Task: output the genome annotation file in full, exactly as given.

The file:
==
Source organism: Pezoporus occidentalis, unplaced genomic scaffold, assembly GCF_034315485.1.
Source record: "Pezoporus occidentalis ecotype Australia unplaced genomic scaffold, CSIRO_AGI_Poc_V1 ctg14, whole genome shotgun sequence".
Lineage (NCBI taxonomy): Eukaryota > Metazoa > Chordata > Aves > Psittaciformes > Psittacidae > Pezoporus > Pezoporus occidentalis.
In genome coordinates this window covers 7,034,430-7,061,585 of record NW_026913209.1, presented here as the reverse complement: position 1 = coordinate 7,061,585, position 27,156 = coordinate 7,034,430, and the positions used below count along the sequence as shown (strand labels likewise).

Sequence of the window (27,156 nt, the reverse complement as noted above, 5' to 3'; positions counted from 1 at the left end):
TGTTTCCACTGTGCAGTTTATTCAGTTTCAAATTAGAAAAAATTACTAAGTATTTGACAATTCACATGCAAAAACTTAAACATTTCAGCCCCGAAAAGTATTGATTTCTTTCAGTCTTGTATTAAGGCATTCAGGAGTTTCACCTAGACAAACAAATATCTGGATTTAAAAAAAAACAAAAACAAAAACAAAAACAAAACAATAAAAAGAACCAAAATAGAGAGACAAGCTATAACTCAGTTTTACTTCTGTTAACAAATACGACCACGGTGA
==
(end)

Source organism: Pezoporus occidentalis, unplaced genomic scaffold, assembly GCF_034315485.1.
Source record: "Pezoporus occidentalis ecotype Australia unplaced genomic scaffold, CSIRO_AGI_Poc_V1 ctg14, whole genome shotgun sequence".
Lineage (NCBI taxonomy): Eukaryota > Metazoa > Chordata > Aves > Psittaciformes > Psittacidae > Pezoporus > Pezoporus occidentalis.
In genome coordinates this window covers 7,034,430-7,061,585 of record NW_026913209.1, presented here as the reverse complement: position 1 = coordinate 7,061,585, position 27,156 = coordinate 7,034,430, and the positions used below count along the sequence as shown (strand labels likewise).

Sequence of the window (27,156 nt, the reverse complement as noted above, 5' to 3'; positions counted from 1 at the left end):
TGTTTCCACTGTGCAGTTTATTCAGTTTCAAATTAGAAAAAATTACTAAGTATTTGACAATTCACATGCAAAAACTTAAACATTTCAGCCCCGAAAAGTATTGATTTCTTTCAGTCTTGTATTAAGGCATTCAGGAGTTTCACCTAGACAAACAAATATCTGGATTTAAAAAAAAACAAAAACAAAAACAAAAACAAAACAATAAAAAGAACCAAAATAGAGAGACAAGCTATAACTCAGTTTTACTTCTGTTAACAAATACGACCACGGTGA